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How TWTR Stock Will Play Out Over The Next 5 Years

From it's 2013 high of 74, TWTR is now a $15 stock.

twtr

In this analysis piece, I'll be focusing more on the lizard-brain side of things.

Where the power of the narrative matters more than valuations.

The "turnaround" story has been going on for a year or two now, and I think we're approaching the desparation phase of the company.

I believe that this story will play out exactly like Yahoo did over the past several years.

The Yahoo Analog

Here's the basic timeline of what happened to Yahoo...

2007 - The original founder of Yahoo comes back and serves as CEO. It doesn't go so well... not necessarily his fault but just an overall lack of direction and talent suck out of the company.

It's driftwood.

2008 - Microsoft makes a bid for yahoo at a pretty nice price, but it falls through. Some view this is as an overall failure.

And then the market crashes.

In 2009 Yang steps down and Carol Bartz becomes the CEO. Nothing really happens over two years and investors are impatient. Carol Bartz leaves in 2011.

In 2012 they cycle through another CEO and finally land with Marissa Mayer.

This is where things get interesting.

During this whole time, over in China, a company named Alibaba has been growing. And growing. And growing.

Alibaba's CEO, Jack Ma, is friends with Jerry Yang... and it just so happens that Yahoo owns a sizeable stake of Alibaba.

Investors start to realize this.

And they buy YHOO stock as a proxy for Alibaba.

Over the next two years, YHOO's stock runs from 15 up to 50.

Sure, you could say that the fundamentals at Yahoo are improving but the way it's being traded... it's just a proxy in anticipation of the Alibaba IPO.

Once the IPO hype of Alibaba fades, so does YHOO stock.

And that's where we are now.

Here's the chart:

yhoo

Twitter Mad-Lib

All I'm going to do here is take the exact same narrative and talk about what will happen at TWTR.

I'm breaking out the crystal ball.

July 2015 - The oroginal founder of twitter comes back and serves as CEO. It doesn't go so well... not necessarily his fault but just an overall lack of direction and talent suck out fo the company.

It's driftwood.

October 2016 - Microsoft makes a bid for twitter at a pretty nice price, but it falls through. Some view this as an overall falure. [Note: any MSFT bid for TWTR is not public knowledge, but I have a feeling that it did take place and is non-public information]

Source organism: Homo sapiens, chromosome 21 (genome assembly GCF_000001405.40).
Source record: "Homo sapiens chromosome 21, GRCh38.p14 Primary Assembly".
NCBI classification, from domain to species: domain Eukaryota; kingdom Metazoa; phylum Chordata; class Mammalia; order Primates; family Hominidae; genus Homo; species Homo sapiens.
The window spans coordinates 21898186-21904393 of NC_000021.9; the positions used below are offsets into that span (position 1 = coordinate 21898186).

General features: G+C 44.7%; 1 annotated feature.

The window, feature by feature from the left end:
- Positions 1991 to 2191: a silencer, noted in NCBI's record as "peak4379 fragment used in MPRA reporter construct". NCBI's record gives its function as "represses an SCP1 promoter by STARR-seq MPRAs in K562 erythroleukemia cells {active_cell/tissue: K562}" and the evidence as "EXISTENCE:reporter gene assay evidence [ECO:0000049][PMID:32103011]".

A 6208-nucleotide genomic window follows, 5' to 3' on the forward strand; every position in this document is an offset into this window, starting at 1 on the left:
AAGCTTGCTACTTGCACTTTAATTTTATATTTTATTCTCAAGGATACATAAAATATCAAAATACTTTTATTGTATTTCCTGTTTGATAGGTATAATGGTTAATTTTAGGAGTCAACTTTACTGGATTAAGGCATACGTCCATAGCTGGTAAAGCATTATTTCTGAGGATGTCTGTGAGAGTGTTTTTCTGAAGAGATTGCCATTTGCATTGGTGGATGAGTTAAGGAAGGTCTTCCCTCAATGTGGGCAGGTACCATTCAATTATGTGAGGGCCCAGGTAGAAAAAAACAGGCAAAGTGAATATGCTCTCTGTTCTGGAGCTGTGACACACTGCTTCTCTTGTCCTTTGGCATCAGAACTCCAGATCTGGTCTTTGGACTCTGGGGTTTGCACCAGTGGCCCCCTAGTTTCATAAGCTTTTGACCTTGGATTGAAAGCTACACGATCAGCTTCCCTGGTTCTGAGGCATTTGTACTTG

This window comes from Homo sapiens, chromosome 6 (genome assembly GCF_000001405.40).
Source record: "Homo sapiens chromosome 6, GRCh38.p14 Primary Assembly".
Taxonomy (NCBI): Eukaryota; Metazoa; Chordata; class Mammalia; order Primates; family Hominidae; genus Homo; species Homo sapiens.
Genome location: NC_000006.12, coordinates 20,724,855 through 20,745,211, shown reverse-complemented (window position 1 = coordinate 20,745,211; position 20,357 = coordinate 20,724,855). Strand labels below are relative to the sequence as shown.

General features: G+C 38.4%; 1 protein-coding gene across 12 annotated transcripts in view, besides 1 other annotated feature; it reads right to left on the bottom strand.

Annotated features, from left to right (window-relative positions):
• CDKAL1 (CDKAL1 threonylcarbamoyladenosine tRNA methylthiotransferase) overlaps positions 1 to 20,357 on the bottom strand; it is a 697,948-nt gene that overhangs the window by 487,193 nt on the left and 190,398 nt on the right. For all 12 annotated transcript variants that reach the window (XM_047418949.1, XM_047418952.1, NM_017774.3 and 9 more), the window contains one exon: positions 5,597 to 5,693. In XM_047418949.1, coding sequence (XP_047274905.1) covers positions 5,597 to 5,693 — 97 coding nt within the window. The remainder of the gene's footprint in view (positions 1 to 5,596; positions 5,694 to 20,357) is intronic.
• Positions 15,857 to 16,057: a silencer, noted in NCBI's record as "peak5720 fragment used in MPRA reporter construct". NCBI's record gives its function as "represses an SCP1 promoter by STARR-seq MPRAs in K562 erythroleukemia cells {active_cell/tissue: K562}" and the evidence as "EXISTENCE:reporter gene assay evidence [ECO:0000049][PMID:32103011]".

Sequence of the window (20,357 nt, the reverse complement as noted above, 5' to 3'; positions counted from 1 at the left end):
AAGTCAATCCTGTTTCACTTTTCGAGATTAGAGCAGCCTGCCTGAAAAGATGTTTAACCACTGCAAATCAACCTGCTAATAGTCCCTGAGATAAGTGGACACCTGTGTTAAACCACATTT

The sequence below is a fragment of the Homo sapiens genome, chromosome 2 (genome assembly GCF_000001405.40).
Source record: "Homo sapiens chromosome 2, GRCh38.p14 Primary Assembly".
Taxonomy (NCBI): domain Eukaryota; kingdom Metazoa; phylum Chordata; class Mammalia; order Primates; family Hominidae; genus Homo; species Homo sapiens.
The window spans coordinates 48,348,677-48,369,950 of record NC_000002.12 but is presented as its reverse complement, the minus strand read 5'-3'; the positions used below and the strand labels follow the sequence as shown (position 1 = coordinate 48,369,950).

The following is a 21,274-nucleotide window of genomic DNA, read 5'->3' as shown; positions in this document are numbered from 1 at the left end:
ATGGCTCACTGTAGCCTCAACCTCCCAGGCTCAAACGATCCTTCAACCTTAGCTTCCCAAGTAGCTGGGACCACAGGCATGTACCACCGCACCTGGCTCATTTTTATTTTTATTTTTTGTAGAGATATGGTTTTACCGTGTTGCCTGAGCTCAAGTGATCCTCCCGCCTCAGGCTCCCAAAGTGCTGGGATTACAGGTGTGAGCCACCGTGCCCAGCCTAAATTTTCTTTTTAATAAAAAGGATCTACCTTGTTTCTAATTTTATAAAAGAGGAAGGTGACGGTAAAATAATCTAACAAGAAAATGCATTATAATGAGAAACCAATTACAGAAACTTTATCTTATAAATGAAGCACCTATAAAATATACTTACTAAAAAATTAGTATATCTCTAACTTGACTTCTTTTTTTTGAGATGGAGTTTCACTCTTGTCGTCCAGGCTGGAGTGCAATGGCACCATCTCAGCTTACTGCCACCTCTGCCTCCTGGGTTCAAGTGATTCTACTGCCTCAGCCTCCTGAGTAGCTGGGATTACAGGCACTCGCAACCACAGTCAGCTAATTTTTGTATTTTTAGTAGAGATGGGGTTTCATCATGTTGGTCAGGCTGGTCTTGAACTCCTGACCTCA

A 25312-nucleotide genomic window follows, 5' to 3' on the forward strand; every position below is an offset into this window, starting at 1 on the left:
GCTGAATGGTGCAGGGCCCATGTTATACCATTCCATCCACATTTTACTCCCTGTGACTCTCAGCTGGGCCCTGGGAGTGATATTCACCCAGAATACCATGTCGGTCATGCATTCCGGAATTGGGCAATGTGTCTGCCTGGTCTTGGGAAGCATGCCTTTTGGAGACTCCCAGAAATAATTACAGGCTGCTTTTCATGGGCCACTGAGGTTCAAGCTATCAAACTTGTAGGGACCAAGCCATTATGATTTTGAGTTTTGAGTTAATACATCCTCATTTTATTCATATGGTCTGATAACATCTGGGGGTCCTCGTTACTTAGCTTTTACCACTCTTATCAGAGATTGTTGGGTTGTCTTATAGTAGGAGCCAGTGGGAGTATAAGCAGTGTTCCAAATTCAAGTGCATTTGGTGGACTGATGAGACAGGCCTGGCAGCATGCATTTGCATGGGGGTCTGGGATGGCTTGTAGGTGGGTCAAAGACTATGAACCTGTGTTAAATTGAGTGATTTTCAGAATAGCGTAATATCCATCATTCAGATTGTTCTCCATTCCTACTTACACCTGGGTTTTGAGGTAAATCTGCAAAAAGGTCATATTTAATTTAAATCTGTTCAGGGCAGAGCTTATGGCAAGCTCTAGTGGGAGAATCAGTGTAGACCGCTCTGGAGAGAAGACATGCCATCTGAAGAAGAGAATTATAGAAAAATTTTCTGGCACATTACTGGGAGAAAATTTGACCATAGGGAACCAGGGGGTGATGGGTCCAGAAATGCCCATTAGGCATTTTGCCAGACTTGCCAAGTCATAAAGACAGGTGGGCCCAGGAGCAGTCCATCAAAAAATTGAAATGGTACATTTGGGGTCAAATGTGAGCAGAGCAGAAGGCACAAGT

And then the market crashes. [Eh, it kinda did... just not 2008]

In late 2016, Jack Dorsey will step down and someone from outside the company. Probably a woman. Nothing really happens over a year or two and investors are impatient. That CEO will leave, an interim CEO will come in for a few months.

In March of 2017 they land another CEO.

This is where things get interesting.

During this whole time, an old app called "Periscope" was spun off into its own company, and twitter owns a sizeable stake.

Periscope made a pivot into live sports, cleaned up their product, and now have content that rivals youtube and cable providers. The timing could have been better but they're starting to accelerate.

Investors start to realize this.

And they buy TWTR stock as a proxy for Periscope.

Over the next two years, TWTR stock runs from $9 to $30.

Sure, you could say that the fundamentals at Yahoo are improving but the way it's being traded... it's just a proxy for the Periscope IPO.

Once the IPO hype of Periscope fades, so does TWTR stock.

That's where we will be headed into 2018.

This is the analog chart:

twtr-after

Markets Are Fractal

That's about as far out as my crystal ball goes, and obviously it's more of a game than a reasonable investment strategy... but it's close.

Will this narrative take exactly 18 months? Eh, could be longer, could be shorter.

If anything, this exercise will help you understand that the psychology of investors and others involved in "the game" is fractal in nature, and stock prices have a tendency to reflect that.

The best way to play it is through covered calls. Odds are the stock will be in "CEO Hell" for at least a year... so selling puts and calls against common will allow you to get your basis down into the single digits.

by Steven Place

Steven Place is the founder and head trader at investingwithoptions.com/